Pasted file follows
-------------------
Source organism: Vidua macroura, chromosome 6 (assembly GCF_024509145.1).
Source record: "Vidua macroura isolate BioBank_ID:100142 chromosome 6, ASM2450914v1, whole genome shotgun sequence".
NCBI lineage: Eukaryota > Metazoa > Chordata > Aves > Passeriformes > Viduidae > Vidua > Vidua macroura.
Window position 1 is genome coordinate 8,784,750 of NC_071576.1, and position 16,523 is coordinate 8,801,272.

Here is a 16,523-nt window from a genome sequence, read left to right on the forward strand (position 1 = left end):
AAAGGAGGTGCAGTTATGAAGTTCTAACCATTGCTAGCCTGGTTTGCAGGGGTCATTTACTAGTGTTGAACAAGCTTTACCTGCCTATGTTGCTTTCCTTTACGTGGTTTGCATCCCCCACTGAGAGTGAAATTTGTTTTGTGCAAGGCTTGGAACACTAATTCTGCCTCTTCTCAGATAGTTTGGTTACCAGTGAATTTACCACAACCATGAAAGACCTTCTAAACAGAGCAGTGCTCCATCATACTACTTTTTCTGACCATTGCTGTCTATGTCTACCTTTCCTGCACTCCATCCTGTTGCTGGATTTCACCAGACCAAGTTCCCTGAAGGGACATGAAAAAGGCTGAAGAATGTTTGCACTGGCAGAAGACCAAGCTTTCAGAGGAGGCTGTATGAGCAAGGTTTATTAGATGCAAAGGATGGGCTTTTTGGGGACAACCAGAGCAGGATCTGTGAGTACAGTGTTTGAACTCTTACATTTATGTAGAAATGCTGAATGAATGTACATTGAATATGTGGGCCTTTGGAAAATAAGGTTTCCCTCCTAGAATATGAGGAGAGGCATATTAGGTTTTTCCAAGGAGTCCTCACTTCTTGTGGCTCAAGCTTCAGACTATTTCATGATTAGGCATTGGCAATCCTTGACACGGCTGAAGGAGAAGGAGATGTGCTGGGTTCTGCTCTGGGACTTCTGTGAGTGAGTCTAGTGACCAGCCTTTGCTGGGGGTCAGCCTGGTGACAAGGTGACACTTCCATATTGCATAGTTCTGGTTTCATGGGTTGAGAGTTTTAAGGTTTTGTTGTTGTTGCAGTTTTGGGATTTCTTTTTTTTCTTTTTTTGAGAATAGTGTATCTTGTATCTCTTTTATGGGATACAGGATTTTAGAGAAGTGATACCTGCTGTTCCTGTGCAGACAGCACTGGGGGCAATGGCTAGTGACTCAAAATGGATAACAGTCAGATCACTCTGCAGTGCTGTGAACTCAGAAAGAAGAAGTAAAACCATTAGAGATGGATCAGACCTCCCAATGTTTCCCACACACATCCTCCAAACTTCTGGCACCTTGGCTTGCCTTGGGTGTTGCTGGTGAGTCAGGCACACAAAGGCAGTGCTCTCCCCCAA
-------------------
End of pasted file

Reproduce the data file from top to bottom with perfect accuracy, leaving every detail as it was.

Source organism: Vidua macroura, chromosome 6 (assembly GCF_024509145.1).
Source record: "Vidua macroura isolate BioBank_ID:100142 chromosome 6, ASM2450914v1, whole genome shotgun sequence".
NCBI lineage: Eukaryota > Metazoa > Chordata > Aves > Passeriformes > Viduidae > Vidua > Vidua macroura.
Window position 1 is genome coordinate 8,784,750 of NC_071576.1, and position 16,523 is coordinate 8,801,272.

Here is a 16,523-nt window from a genome sequence, read left to right on the forward strand (position 1 = left end):
AAAGGAGGTGCAGTTATGAAGTTCTAACCATTGCTAGCCTGGTTTGCAGGGGTCATTTACTAGTGTTGAACAAGCTTTACCTGCCTATGTTGCTTTCCTTTACGTGGTTTGCATCCCCCACTGAGAGTGAAATTTGTTTTGTGCAAGGCTTGGAACACTAATTCTGCCTCTTCTCAGATAGTTTGGTTACCAGTGAATTTACCACAACCATGAAAGACCTTCTAAACAGAGCAGTGCTCCATCATACTACTTTTTCTGACCATTGCTGTCTATGTCTACCTTTCCTGCACTCCATCCTGTTGCTGGATTTCACCAGACCAAGTTCCCTGAAGGGACATGAAAAAGGCTGAAGAATGTTTGCACTGGCAGAAGACCAAGCTTTCAGAGGAGGCTGTATGAGCAAGGTTTATTAGATGCAAAGGATGGGCTTTTTGGGGACAACCAGAGCAGGATCTGTGAGTACAGTGTTTGAACTCTTACATTTATGTAGAAATGCTGAATGAATGTACATTGAATATGTGGGCCTTTGGAAAATAAGGTTTCCCTCCTAGAATATGAGGAGAGGCATATTAGGTTTTTCCAAGGAGTCCTCACTTCTTGTGGCTCAAGCTTCAGACTATTTCATGATTAGGCATTGGCAATCCTTGACACGGCTGAAGGAGAAGGAGATGTGCTGGGTTCTGCTCTGGGACTTCTGTGAGTGAGTCTAGTGACCAGCCTTTGCTGGGGGTCAGCCTGGTGACAAGGTGACACTTCCATATTGCATAGTTCTGGTTTCATGGGTTGAGAGTTTTAAGGTTTTGTTGTTGTTGCAGTTTTGGGATTTCTTTTTTTTCTTTTTTTGAGAATAGTGTATCTTGTATCTCTTTTATGGGATACAGGATTTTAGAGAAGTGATACCTGCTGTTCCTGTGCAGACAGCACTGGGGGCAATGGCTAGTGACTCAAAATGGATAACAGTCAGATCACTCTGCAGTGCTGTGAACTCAGAAAGAAGAAGTAAAACCATTAGAGATGGATCAGACCTCCCAATGTTTCCCACACACATCCTCCAAACTTCTGGCACCTTGGCTTGCCTTGGGTGTTGCTGGTGAGTCAGGCACACAAAGGCAGTGCTCTCCCCCAA